- a knowledge of the health and wellness industry
- a solid understanding of key health concerns facing the Australian population
- an understanding of how to write for the health and wellness industry
- an ability to take complex information and express it in a way that the average person can understand
- highly developed research skills
- a knowledge of where to source up-to-date and accurate health information
- an ability to read scientific studies and interpret the information
- an understanding of the publishing process
- brilliant administrative, organisational and time-management skills
- highly developed event management skills
- highly developed verbal communication skills; strong negotiation skills
- an ability to work to deadlines
- an ability to work autonomously or as part of a team
- desktop publishing and layout skills
- highly developed computer skills
- an ability to learn quickly.
The above list doesn’t even consider the skills I have in terms of spelling, grammar and sentence construction, etc. (i.e. ‘writing’).
Yet, I am still constantly asked and expected to write for free.
Although it isn’t phrased as bluntly as that. It’s more like this: “We would love you to write for us, as you have the exact skills we are looking for. However, we don’t have a budget to pay writers at present, but we would be happy to provide you with publicity, or links to your website in exchange for your writing.”
Ummm. No. I don’t need publicity or links to my website.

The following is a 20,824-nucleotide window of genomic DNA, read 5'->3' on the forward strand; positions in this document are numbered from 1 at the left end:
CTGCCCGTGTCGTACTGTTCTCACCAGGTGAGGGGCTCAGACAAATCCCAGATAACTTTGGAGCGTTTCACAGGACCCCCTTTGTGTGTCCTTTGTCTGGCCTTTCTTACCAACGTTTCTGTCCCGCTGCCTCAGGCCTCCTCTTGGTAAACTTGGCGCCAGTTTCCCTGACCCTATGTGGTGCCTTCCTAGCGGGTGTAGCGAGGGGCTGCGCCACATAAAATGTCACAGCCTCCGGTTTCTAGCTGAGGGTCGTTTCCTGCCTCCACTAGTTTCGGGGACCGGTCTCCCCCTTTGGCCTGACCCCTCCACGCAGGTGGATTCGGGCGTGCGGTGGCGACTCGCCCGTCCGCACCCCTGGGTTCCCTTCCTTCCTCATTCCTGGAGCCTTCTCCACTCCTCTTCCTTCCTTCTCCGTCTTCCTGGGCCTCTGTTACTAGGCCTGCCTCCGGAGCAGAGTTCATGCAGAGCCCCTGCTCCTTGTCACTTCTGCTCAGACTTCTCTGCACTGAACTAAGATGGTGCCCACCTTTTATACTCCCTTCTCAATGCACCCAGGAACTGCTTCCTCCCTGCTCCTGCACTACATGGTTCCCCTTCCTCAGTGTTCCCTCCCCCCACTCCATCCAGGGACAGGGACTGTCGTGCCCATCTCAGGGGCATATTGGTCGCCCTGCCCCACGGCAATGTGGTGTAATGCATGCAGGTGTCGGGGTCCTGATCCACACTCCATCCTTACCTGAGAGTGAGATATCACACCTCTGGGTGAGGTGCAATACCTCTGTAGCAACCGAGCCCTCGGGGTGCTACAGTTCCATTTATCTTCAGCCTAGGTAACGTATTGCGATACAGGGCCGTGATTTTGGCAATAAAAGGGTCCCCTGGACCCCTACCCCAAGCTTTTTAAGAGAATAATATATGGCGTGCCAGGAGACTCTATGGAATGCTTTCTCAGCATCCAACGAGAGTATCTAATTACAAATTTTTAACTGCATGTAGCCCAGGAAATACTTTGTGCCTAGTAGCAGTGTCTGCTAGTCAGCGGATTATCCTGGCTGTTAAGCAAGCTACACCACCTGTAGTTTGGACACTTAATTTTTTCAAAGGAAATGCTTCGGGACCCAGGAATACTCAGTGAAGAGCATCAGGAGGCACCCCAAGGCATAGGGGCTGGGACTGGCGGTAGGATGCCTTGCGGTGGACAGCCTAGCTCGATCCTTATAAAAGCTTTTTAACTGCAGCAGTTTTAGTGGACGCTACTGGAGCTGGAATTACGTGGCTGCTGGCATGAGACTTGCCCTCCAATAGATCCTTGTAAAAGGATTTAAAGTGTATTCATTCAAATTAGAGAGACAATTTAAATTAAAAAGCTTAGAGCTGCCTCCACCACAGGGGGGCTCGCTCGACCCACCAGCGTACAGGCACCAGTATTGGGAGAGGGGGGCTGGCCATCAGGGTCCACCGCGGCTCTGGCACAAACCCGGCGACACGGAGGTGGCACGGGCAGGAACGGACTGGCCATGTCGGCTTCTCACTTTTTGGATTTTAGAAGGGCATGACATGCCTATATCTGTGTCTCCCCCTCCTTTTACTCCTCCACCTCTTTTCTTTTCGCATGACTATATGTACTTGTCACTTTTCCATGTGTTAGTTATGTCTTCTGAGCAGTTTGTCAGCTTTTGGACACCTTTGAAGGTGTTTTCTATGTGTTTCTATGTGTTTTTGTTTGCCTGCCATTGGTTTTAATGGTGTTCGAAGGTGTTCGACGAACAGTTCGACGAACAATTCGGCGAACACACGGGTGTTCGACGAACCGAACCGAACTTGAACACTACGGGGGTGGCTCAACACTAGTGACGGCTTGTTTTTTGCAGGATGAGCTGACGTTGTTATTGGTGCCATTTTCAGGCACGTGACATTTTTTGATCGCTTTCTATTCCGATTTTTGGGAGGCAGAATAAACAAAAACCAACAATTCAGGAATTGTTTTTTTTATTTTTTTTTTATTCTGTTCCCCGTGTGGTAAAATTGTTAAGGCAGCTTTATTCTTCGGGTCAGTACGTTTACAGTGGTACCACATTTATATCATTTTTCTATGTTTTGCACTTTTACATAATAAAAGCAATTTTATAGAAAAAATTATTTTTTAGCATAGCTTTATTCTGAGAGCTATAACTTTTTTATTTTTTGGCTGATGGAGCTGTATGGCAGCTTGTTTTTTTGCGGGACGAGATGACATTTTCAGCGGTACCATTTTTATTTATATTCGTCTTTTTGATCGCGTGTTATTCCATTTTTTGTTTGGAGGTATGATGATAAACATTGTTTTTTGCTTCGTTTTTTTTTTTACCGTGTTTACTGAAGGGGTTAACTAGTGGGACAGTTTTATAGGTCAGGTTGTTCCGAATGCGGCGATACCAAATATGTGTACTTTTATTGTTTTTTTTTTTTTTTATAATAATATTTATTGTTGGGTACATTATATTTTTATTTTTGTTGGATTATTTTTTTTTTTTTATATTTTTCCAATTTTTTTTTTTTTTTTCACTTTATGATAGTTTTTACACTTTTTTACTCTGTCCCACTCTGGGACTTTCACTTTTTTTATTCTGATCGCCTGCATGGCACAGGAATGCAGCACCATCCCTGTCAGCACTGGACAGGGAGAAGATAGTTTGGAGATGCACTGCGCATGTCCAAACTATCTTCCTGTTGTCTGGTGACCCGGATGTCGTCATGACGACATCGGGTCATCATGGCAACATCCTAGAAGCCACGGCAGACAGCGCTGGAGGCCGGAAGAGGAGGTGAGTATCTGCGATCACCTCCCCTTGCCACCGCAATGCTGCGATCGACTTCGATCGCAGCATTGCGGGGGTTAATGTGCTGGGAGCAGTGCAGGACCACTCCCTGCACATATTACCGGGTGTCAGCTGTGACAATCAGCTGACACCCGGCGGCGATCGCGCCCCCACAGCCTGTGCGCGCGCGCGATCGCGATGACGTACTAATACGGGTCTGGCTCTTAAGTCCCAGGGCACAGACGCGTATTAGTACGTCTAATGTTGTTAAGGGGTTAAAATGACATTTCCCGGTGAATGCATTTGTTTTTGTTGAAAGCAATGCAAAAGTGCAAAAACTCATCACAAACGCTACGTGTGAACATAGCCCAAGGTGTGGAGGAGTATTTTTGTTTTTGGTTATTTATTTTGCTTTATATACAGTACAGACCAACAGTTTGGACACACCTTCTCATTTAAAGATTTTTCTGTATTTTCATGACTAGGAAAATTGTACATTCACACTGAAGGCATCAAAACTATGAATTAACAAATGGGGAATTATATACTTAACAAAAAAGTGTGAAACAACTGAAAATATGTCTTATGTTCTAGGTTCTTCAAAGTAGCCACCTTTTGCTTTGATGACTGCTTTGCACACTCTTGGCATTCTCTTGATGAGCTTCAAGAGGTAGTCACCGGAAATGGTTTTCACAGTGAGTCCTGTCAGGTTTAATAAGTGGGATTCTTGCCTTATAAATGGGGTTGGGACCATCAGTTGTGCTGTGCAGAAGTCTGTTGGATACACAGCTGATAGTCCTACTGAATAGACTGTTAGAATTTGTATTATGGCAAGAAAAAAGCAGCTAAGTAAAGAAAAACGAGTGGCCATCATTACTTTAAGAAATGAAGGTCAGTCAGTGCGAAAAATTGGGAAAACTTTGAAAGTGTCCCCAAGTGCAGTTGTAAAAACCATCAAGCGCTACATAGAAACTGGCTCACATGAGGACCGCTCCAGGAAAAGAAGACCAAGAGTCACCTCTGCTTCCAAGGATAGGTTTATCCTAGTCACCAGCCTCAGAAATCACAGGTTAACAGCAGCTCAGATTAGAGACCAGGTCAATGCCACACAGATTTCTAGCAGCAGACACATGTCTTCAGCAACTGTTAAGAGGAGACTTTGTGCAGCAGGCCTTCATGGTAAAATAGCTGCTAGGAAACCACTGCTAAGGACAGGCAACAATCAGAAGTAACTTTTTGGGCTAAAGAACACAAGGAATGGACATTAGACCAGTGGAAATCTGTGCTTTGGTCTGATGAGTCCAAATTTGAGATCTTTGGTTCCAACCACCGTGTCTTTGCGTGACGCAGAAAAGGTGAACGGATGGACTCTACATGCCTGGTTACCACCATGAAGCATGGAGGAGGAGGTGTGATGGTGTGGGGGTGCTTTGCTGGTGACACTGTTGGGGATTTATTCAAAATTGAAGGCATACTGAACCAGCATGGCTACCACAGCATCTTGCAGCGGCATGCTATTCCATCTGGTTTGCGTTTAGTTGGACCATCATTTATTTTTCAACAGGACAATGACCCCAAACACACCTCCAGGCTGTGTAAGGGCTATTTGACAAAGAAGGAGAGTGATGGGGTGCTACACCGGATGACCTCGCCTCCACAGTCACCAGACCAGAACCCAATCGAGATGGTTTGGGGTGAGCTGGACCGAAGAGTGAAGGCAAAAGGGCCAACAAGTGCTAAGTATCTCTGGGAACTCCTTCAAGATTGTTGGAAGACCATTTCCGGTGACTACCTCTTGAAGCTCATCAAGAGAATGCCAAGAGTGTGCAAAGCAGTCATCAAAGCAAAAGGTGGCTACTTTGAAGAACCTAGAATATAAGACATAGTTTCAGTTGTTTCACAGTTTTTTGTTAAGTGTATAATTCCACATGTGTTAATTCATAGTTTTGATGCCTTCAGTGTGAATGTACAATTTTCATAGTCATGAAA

I want to be paid. I deserve to be paid.
If I was employed with a company, I would be earning a pretty decent wage. I also wouldn’t have to provide my own computer, printer, paper, stationery, lighting or heating. I wouldn’t have to pay for my website or other costs of doing business. I wouldn’t have to spend my time looking for work, preparing quotes and invoices. And my employer would probably pay the fees for any professional organisations I belonged to.
I also wouldn’t have to justify why I am worth being paid.
I have had a few people ask me why won’t I write for free.
Well, I have in the past. Yet, in every case it was carefully considered and each case had its own reasons. There are still circumstances in which I would write for free (or a reduced rate) — most notably for charitable institutions.
However, every time a writer agrees to write for free, they undermine their own worth, the worth of other writers and devalue the writing industry in general.
Once an editor/publisher receives an article for free, they expect the next person to provide it for nothing. If they have two people who can provide work, one who will do it for next to nothing, and one who wants to be paid what they are worth, who will they choose?